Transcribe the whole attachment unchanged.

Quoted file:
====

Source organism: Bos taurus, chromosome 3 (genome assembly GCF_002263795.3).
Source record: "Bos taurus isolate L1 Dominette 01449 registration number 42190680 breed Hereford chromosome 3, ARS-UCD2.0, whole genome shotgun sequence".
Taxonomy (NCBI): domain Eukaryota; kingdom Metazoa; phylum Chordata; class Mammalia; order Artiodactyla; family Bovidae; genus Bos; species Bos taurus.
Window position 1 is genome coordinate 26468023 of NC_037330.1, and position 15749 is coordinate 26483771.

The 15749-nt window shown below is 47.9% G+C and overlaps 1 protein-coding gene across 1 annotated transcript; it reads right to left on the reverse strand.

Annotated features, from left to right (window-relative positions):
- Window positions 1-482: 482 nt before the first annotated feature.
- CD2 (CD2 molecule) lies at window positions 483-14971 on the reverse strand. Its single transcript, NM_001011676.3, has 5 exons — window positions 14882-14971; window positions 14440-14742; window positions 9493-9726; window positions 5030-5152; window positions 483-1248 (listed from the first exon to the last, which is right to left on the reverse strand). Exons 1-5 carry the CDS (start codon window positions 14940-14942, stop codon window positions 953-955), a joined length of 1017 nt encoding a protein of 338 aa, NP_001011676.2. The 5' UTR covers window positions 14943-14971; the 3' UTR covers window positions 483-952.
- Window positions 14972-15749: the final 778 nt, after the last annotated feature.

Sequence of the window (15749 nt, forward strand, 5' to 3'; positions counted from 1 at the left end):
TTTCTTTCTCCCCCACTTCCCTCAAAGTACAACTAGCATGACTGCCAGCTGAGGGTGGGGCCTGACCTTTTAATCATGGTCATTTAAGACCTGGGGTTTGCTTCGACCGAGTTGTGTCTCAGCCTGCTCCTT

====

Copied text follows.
Source organism: Bos taurus, chromosome 3 (genome assembly GCF_002263795.3).
Source record: "Bos taurus isolate L1 Dominette 01449 registration number 42190680 breed Hereford chromosome 3, ARS-UCD2.0, whole genome shotgun sequence".
Taxonomy (NCBI): domain Eukaryota; kingdom Metazoa; phylum Chordata; class Mammalia; order Artiodactyla; family Bovidae; genus Bos; species Bos taurus.
Window position 1 is genome coordinate 26468023 of NC_037330.1, and position 15749 is coordinate 26483771.

The 15749-nt window shown below is 47.9% G+C and overlaps 1 protein-coding gene across 1 annotated transcript; it reads right to left on the reverse strand.

Annotated features, from left to right (window-relative positions):
- Window positions 1-482: 482 nt before the first annotated feature.
- CD2 (CD2 molecule) lies at window positions 483-14971 on the reverse strand. Its single transcript, NM_001011676.3, has 5 exons — window positions 14882-14971; window positions 14440-14742; window positions 9493-9726; window positions 5030-5152; window positions 483-1248 (listed from the first exon to the last, which is right to left on the reverse strand). Exons 1-5 carry the CDS (start codon window positions 14940-14942, stop codon window positions 953-955), a joined length of 1017 nt encoding a protein of 338 aa, NP_001011676.2. The 5' UTR covers window positions 14943-14971; the 3' UTR covers window positions 483-952.
- Window positions 14972-15749: the final 778 nt, after the last annotated feature.

Sequence of the window (15749 nt, forward strand, 5' to 3'; positions counted from 1 at the left end):
TTTCTTTCTCCCCCACTTCCCTCAAAGTACAACTAGCATGACTGCCAGCTGAGGGTGGGGCCTGACCTTTTAATCATGGTCATTTAAGACCTGGGGTTTGCTTCGACCGAGTTGTGTCTCAGCCTGCTCCTT